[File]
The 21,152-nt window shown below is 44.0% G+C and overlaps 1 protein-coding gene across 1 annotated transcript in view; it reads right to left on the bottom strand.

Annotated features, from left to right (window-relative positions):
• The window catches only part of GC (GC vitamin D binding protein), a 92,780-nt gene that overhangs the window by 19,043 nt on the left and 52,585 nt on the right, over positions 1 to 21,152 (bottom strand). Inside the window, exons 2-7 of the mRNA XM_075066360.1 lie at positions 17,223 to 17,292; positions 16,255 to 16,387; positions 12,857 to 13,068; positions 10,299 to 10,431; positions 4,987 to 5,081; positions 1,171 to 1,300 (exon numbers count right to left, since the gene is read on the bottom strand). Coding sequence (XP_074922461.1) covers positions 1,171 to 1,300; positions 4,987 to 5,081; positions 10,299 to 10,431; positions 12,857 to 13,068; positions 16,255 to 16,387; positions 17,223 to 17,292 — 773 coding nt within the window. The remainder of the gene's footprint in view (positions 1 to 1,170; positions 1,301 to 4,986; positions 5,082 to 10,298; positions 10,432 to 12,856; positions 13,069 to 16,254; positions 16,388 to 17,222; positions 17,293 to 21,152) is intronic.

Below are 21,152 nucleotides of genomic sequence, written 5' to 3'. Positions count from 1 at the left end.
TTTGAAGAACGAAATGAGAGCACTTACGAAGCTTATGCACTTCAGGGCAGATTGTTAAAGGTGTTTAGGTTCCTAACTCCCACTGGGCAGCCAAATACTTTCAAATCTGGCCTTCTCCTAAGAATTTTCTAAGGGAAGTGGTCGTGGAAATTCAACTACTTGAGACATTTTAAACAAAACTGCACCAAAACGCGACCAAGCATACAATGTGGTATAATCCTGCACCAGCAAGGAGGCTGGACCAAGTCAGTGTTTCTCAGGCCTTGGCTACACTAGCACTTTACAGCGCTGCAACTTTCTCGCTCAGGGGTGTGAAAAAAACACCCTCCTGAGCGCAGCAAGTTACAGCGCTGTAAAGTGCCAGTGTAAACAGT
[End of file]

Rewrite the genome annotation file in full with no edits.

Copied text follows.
The 21,152-nt window shown below is 44.0% G+C and overlaps 1 protein-coding gene across 1 annotated transcript in view; it reads right to left on the bottom strand.

Annotated features, from left to right (window-relative positions):
• The window catches only part of GC (GC vitamin D binding protein), a 92,780-nt gene that overhangs the window by 19,043 nt on the left and 52,585 nt on the right, over positions 1 to 21,152 (bottom strand). Inside the window, exons 2-7 of the mRNA XM_075066360.1 lie at positions 17,223 to 17,292; positions 16,255 to 16,387; positions 12,857 to 13,068; positions 10,299 to 10,431; positions 4,987 to 5,081; positions 1,171 to 1,300 (exon numbers count right to left, since the gene is read on the bottom strand). Coding sequence (XP_074922461.1) covers positions 1,171 to 1,300; positions 4,987 to 5,081; positions 10,299 to 10,431; positions 12,857 to 13,068; positions 16,255 to 16,387; positions 17,223 to 17,292 — 773 coding nt within the window. The remainder of the gene's footprint in view (positions 1 to 1,170; positions 1,301 to 4,986; positions 5,082 to 10,298; positions 10,432 to 12,856; positions 13,069 to 16,254; positions 16,388 to 17,222; positions 17,293 to 21,152) is intronic.

Below are 21,152 nucleotides of genomic sequence, written 5' to 3'. Positions count from 1 at the left end.
TTTGAAGAACGAAATGAGAGCACTTACGAAGCTTATGCACTTCAGGGCAGATTGTTAAAGGTGTTTAGGTTCCTAACTCCCACTGGGCAGCCAAATACTTTCAAATCTGGCCTTCTCCTAAGAATTTTCTAAGGGAAGTGGTCGTGGAAATTCAACTACTTGAGACATTTTAAACAAAACTGCACCAAAACGCGACCAAGCATACAATGTGGTATAATCCTGCACCAGCAAGGAGGCTGGACCAAGTCAGTGTTTCTCAGGCCTTGGCTACACTAGCACTTTACAGCGCTGCAACTTTCTCGCTCAGGGGTGTGAAAAAAACACCCTCCTGAGCGCAGCAAGTTACAGCGCTGTAAAGTGCCAGTGTAAACAGT